As a result, whereas most children suffering from 'in-work' poverty are in two-adult households, most of those in 'out-of-work' poverty live with one parent. Despite steady progress, the scale of worklessness among lone-parent households remains the principal reason why around half of all children living with just one parent are in income poverty.

Poverty and work for disabled people

The meaning of 'lacking but wanting work' and its relationship with disability

Unemployment in the UK is now much lower than in many other EU countries. But those officially defined and counted as 'unemployed' do not account for all those who would like a job. A second, larger, group is those wanting work but who are not available either to start work in the next two weeks or who have not been actively seeking work in the last four weeks. Such people are termed 'the economically inactive who want work'.

There are currently around 1.5 million people aged 25 to retirement age in this group compared with around 0.8 million 'unemployed'. Furthermore, their numbers have fallen much more slowly than those 'unemployed': the number 'unemployed' has halved over the last decade, the number of 'economically inactive but want work' has fallen by a seventh.

Around 800,000 disabled people aged 25 to retirement age are 'economically inactive but want work', a much higher figure than the 200,000 'unemployed' disabled people. In other words, the numbers of disabled adults who lack but want work is five times the number included in the official unemployment figures.

The extent of disability and its link with low income

Of working-age disabled adults, 30 per cent live in income poverty, more than the 27 per cent of a decade ago and double the rate for working-age non-disabled adults. This is also higher than the rates for either pensioners or children.

Working-age disability is widespread and its link to low income clear-cut. Overall, 25 per cent of people aged 45 to 64 have either a disability or a long-standing illness that limits activity. While this group is represented at every income level, the rate is almost double the average for people in the poorest fifth of the population but only half the average for people in the richest fifth.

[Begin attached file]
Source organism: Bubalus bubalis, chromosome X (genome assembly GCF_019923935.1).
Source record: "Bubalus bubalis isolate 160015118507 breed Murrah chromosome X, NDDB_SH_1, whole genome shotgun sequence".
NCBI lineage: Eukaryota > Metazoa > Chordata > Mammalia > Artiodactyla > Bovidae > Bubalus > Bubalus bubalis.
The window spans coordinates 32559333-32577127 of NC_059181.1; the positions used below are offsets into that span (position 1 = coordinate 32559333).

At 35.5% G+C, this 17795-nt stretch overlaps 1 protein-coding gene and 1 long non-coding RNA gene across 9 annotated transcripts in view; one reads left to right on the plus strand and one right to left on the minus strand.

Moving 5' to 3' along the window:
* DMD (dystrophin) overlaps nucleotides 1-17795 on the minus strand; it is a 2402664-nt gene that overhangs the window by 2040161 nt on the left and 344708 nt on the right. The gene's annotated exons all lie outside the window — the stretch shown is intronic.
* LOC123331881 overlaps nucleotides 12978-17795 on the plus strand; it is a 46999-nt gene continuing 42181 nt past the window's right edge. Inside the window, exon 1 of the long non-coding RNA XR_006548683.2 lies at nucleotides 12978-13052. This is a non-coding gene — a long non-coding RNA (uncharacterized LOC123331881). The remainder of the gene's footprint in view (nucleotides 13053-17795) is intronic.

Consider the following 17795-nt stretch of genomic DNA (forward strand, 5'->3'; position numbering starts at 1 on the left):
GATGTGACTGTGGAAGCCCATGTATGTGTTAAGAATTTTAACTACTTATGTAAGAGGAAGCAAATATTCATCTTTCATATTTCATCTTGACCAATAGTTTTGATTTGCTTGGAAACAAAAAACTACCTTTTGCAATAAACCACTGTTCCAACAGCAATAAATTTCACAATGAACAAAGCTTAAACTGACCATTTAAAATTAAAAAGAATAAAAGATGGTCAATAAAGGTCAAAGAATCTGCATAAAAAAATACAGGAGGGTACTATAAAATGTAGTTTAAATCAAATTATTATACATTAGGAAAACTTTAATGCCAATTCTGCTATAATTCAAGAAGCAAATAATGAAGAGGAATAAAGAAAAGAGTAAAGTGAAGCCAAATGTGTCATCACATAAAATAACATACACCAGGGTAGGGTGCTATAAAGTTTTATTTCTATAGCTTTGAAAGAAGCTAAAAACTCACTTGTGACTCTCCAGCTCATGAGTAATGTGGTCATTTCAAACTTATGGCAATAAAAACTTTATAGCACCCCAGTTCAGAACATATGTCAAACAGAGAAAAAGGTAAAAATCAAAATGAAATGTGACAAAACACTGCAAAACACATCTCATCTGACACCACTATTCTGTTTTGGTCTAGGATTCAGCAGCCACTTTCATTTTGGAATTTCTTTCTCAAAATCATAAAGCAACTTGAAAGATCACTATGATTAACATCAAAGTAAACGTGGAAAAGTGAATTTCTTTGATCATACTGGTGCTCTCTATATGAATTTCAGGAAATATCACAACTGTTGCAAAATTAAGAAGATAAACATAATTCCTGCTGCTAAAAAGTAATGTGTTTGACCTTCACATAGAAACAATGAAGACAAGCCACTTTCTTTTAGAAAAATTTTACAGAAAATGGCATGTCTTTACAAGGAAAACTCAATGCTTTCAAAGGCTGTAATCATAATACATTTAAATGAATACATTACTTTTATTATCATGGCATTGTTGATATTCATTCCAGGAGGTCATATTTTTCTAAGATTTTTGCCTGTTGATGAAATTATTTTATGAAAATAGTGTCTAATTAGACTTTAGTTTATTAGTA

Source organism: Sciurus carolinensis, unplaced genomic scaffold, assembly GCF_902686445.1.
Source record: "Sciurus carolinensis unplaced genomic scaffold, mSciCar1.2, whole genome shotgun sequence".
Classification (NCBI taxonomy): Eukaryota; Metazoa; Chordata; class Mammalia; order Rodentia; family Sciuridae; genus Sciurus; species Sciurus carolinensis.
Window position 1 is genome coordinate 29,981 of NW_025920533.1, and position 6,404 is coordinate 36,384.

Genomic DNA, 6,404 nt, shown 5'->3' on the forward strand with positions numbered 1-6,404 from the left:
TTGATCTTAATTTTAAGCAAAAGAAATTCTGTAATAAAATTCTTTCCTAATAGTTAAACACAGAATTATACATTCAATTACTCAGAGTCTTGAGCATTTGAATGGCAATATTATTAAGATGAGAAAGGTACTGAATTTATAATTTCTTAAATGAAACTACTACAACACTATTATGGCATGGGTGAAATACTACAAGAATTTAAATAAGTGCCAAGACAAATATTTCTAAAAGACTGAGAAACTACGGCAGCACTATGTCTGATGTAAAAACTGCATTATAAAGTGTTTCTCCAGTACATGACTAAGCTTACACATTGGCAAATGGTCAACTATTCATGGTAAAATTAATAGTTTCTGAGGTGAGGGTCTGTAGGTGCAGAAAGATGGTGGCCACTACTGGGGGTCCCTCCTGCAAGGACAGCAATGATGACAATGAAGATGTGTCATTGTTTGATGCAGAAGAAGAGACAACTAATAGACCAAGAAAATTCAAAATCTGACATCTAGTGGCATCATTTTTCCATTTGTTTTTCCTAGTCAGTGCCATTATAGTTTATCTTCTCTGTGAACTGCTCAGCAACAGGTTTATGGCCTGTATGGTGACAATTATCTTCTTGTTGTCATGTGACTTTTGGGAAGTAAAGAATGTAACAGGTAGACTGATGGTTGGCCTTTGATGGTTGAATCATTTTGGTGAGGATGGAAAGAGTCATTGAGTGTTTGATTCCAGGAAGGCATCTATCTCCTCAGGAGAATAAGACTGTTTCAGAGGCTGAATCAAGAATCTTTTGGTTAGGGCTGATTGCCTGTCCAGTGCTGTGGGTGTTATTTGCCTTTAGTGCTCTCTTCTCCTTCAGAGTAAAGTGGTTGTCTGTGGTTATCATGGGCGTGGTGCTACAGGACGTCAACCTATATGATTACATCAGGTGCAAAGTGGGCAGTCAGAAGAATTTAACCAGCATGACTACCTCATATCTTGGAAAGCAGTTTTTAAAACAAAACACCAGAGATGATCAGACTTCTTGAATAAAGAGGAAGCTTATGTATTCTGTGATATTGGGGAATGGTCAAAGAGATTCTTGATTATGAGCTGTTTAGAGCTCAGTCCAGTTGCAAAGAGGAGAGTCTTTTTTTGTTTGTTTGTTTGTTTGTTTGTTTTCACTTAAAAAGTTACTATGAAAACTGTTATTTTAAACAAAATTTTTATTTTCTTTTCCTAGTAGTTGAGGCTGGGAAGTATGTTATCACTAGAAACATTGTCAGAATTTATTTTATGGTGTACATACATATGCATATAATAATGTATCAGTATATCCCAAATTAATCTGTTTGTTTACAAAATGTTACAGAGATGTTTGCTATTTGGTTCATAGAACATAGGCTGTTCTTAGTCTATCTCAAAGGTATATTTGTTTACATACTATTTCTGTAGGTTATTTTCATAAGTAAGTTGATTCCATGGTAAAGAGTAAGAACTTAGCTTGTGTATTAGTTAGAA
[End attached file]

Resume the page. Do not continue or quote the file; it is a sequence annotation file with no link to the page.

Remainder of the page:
Some 13 per cent of adults aged 25 to retirement age are judged to be at risk of developing a mental illness. Among the poorest fifth of the population, however, the proportion, at around 25 per cent, is twice the rate for people on average incomes.

Dependence on social security benefits

Three-quarters of all working-age people who receive one of the key, out-of-work benefits for two years or more are sick or disabled. The number of sick and disabled people in this position has been rising slowly over the last decade and now stands at 2.1 million. One-third are aged 55 to retirement, one-third are aged 45 to 54 and one-third are aged under 45.

This growth in long-term dependence on benefits has come about despite the fact that, for someone of working-age without dependent children, the value of benefits has declined relative to average income by 20 per cent since the mid-1990s.

Disability, work and pay

Since the late 1990s, the proportion of people aged 25 and over with a work-limiting disability who are either unemployed or 'economically inactive but wanting work', has come down from 25 to 20 per cent. This fall of a fifth is similar to that for people without a work-limiting disability, where it is down from 9 to 7 per cent. The key question is why this 'lacking but wanting work' rate for people with a work-limiting disability is nearly three times as high as it is for people without such a disability.

The fact that disabled people have lower levels of qualifications on average than non-disabled people is one factor. Limited qualifications increase the risk of not having a job whether disabled or not and the proportion of disabled people with either no qualification or nothing higher than the equivalent of a grade C is twice that for non-disabled people.

However, this is not the whole story. First, for any given level of qualification, a disabled person is between two and three times as likely as a non-disabled person to be lacking but wanting work. The additional risk that a disabled person faces is considerable, to such an extent that the 'lacking but wanting work' rate of 14 per cent for a disabled person with higher education is actually higher than the 'lacking but wanting work' rate for a non-disabled person with no qualifications.

Second, again for any given level of qualification, a disabled person is more likely than a non-disabled person to be low paid. The additional risk that a disabled person faces of low pay is smaller than that of lacking but wanting work. Nevertheless, that extra risk is present at every level of qualification, and after taking account both of gender and whether the job is full- or part-time.